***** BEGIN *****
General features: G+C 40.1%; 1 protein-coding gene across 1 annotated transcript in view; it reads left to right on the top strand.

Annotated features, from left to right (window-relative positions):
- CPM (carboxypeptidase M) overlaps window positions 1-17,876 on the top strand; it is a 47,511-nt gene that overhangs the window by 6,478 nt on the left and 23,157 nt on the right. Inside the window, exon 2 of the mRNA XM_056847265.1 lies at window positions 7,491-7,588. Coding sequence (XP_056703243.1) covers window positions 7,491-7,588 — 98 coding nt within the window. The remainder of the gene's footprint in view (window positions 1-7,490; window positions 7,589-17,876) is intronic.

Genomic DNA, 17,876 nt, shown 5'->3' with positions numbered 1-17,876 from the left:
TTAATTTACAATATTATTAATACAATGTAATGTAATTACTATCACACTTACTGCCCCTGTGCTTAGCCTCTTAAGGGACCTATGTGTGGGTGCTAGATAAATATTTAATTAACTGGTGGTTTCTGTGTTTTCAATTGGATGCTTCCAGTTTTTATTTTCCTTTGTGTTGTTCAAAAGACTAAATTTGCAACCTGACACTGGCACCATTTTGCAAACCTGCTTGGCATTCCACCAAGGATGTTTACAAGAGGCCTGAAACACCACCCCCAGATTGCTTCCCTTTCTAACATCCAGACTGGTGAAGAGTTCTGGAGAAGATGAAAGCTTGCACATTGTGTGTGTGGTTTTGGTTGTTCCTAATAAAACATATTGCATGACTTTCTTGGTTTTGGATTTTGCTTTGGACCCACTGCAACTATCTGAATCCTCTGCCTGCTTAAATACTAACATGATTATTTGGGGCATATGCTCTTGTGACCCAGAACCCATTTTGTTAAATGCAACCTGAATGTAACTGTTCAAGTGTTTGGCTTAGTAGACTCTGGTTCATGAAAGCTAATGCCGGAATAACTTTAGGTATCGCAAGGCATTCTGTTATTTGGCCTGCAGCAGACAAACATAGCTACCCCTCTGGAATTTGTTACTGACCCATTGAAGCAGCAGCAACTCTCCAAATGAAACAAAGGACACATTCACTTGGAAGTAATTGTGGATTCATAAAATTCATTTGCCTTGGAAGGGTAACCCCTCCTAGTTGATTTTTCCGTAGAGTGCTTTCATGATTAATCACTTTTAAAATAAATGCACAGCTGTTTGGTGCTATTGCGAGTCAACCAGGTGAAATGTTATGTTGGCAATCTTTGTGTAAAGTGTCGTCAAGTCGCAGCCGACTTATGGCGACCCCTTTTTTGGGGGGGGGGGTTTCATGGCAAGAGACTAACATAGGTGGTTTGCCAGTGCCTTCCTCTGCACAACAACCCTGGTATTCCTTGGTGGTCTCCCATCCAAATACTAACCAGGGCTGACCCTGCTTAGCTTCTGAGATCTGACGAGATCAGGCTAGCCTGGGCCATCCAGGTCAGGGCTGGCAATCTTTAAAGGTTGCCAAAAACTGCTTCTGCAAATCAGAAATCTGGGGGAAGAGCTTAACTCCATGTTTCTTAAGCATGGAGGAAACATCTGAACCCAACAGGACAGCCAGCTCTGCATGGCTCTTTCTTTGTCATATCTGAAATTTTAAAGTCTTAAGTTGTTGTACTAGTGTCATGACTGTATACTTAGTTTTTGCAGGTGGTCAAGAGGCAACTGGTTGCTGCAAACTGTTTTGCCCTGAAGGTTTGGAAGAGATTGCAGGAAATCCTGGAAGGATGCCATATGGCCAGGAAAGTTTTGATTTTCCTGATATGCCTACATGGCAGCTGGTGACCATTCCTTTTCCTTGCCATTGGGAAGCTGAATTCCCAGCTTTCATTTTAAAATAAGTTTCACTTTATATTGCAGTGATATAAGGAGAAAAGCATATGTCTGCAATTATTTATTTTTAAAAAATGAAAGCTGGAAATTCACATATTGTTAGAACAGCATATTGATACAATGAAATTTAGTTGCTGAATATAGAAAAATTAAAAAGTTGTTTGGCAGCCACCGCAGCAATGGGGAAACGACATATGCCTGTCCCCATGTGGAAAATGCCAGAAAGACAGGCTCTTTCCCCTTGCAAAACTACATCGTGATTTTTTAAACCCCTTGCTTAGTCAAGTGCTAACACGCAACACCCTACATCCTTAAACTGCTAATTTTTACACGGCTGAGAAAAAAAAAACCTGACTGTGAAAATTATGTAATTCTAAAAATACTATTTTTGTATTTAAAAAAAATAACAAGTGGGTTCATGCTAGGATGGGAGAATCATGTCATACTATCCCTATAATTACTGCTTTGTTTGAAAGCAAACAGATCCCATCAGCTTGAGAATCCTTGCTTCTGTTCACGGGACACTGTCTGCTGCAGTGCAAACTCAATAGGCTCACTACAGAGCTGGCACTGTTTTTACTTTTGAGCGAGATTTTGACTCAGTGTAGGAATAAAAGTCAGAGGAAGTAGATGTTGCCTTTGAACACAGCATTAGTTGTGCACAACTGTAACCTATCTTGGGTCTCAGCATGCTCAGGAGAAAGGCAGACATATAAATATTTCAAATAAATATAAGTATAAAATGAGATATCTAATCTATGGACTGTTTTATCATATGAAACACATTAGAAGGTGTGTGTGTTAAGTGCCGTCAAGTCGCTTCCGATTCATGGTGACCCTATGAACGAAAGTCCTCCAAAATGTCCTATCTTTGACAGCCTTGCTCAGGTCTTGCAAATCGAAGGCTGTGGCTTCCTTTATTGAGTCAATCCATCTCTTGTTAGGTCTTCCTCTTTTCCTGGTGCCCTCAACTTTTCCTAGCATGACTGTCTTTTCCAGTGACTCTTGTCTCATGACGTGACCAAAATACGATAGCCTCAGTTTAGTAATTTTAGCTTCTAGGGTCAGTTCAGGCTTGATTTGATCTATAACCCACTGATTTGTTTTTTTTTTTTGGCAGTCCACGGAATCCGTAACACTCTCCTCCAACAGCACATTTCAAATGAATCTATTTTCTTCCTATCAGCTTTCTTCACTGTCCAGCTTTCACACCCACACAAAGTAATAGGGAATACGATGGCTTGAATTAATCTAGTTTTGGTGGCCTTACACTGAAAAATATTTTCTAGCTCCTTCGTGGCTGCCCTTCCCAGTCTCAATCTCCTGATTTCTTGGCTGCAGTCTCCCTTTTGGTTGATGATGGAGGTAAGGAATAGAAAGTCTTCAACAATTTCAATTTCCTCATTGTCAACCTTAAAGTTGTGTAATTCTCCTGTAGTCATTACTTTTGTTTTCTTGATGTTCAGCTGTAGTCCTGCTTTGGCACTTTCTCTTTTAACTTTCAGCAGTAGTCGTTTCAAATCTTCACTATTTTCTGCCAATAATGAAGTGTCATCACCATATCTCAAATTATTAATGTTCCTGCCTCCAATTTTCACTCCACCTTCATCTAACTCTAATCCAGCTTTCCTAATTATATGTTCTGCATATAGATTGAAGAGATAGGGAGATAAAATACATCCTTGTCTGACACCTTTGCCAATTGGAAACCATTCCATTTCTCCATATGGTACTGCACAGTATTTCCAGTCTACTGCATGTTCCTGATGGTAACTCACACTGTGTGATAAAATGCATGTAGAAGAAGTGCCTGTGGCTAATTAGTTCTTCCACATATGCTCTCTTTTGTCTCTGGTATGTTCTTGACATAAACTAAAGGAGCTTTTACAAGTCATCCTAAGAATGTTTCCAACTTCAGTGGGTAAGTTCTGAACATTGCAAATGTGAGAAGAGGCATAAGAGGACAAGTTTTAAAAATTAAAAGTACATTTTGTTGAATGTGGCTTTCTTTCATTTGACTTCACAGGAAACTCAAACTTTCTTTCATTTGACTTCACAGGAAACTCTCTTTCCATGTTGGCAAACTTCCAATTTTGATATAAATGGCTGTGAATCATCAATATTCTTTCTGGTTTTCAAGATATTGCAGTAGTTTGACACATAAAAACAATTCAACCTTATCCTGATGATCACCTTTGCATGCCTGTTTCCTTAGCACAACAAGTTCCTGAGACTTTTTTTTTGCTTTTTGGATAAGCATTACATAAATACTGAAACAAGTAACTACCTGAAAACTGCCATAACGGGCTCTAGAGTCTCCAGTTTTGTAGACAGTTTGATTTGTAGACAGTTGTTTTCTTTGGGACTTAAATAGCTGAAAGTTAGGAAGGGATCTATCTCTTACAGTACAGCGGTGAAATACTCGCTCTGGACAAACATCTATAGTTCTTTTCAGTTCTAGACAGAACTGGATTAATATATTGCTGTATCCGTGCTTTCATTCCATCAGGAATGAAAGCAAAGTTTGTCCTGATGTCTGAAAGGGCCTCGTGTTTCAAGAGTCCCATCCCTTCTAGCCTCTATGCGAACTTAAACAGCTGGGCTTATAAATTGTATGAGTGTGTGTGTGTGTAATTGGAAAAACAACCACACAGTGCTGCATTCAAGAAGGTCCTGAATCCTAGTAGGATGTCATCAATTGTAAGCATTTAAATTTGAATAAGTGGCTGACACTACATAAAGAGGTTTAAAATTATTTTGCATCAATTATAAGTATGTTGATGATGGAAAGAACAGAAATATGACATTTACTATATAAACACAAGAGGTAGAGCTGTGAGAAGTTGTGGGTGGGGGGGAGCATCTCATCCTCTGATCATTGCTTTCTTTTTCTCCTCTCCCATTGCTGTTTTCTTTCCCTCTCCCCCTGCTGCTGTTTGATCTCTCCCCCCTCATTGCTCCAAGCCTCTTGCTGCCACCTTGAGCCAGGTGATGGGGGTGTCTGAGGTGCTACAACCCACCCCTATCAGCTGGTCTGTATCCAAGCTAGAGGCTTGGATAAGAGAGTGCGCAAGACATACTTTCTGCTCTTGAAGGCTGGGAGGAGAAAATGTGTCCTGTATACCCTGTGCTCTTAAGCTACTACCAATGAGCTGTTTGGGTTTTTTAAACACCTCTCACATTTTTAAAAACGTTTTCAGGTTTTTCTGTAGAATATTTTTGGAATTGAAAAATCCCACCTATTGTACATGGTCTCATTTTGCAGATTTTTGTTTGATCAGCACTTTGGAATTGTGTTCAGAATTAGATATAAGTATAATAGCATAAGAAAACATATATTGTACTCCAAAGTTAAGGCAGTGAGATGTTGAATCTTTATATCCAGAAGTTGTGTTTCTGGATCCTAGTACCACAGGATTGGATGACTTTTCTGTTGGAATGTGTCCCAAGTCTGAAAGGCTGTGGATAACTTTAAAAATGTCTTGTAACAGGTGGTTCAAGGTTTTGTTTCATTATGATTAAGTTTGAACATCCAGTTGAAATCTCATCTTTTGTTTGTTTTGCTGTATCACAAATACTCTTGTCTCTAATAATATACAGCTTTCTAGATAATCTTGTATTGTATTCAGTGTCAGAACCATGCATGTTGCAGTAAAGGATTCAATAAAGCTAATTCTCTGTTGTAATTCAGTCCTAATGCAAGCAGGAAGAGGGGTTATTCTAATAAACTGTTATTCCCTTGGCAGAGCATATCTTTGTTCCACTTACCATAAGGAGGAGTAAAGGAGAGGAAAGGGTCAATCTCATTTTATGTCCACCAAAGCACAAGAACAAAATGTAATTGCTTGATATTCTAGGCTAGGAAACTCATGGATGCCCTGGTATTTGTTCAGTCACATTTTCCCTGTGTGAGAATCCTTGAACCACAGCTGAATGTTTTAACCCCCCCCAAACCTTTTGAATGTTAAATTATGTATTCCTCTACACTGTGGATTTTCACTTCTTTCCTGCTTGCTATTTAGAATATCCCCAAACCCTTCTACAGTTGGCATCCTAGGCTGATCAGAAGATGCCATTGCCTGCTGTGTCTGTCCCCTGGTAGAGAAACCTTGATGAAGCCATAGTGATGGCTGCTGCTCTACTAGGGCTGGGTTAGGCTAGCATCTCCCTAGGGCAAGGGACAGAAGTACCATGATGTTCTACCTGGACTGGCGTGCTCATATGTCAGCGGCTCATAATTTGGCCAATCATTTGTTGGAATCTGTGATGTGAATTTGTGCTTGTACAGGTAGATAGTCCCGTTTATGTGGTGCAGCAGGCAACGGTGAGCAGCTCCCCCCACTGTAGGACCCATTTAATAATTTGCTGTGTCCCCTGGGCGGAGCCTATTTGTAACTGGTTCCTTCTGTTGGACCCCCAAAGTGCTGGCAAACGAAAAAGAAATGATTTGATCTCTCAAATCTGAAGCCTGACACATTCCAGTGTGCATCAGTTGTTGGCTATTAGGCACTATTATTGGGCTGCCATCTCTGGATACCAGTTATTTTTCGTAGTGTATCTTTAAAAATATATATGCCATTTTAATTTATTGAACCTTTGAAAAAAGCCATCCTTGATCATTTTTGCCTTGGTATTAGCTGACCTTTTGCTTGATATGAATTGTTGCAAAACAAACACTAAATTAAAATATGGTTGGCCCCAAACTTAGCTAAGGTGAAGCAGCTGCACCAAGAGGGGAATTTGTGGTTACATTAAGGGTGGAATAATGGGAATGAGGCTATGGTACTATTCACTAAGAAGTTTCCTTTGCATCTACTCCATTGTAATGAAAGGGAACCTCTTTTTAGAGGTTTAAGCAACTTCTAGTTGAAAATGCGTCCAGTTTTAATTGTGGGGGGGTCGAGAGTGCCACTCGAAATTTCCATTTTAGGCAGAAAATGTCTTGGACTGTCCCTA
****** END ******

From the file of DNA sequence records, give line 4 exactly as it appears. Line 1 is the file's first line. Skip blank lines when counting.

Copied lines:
Genomic DNA, 17,876 nt, shown 5'->3' with positions numbered 1-17,876 from the left: